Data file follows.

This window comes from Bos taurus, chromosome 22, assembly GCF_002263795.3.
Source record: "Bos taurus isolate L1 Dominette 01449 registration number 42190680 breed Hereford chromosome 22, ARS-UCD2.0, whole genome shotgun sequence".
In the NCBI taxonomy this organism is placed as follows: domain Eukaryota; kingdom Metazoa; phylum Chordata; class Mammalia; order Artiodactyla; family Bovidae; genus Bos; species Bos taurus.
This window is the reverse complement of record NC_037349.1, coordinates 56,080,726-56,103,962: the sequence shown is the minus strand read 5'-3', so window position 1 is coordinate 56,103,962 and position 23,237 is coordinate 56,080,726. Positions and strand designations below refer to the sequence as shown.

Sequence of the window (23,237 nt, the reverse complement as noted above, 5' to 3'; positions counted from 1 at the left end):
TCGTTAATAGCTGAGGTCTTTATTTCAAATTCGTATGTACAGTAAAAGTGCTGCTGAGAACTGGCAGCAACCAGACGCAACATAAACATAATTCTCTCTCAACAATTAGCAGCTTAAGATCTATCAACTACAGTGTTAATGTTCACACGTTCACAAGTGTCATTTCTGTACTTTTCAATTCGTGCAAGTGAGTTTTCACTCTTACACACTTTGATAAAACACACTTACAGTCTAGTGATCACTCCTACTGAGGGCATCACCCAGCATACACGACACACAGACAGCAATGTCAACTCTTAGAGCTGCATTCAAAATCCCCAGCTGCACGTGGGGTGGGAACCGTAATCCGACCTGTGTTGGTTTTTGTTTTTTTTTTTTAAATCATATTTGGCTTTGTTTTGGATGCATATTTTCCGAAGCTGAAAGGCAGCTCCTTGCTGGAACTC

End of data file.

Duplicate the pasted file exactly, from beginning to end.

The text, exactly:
This window comes from Bos taurus, chromosome 22, assembly GCF_002263795.3.
Source record: "Bos taurus isolate L1 Dominette 01449 registration number 42190680 breed Hereford chromosome 22, ARS-UCD2.0, whole genome shotgun sequence".
In the NCBI taxonomy this organism is placed as follows: domain Eukaryota; kingdom Metazoa; phylum Chordata; class Mammalia; order Artiodactyla; family Bovidae; genus Bos; species Bos taurus.
This window is the reverse complement of record NC_037349.1, coordinates 56,080,726-56,103,962: the sequence shown is the minus strand read 5'-3', so window position 1 is coordinate 56,103,962 and position 23,237 is coordinate 56,080,726. Positions and strand designations below refer to the sequence as shown.

Sequence of the window (23,237 nt, the reverse complement as noted above, 5' to 3'; positions counted from 1 at the left end):
TCGTTAATAGCTGAGGTCTTTATTTCAAATTCGTATGTACAGTAAAAGTGCTGCTGAGAACTGGCAGCAACCAGACGCAACATAAACATAATTCTCTCTCAACAATTAGCAGCTTAAGATCTATCAACTACAGTGTTAATGTTCACACGTTCACAAGTGTCATTTCTGTACTTTTCAATTCGTGCAAGTGAGTTTTCACTCTTACACACTTTGATAAAACACACTTACAGTCTAGTGATCACTCCTACTGAGGGCATCACCCAGCATACACGACACACAGACAGCAATGTCAACTCTTAGAGCTGCATTCAAAATCCCCAGCTGCACGTGGGGTGGGAACCGTAATCCGACCTGTGTTGGTTTTTGTTTTTTTTTTTTAAATCATATTTGGCTTTGTTTTGGATGCATATTTTCCGAAGCTGAAAGGCAGCTCCTTGCTGGAACTC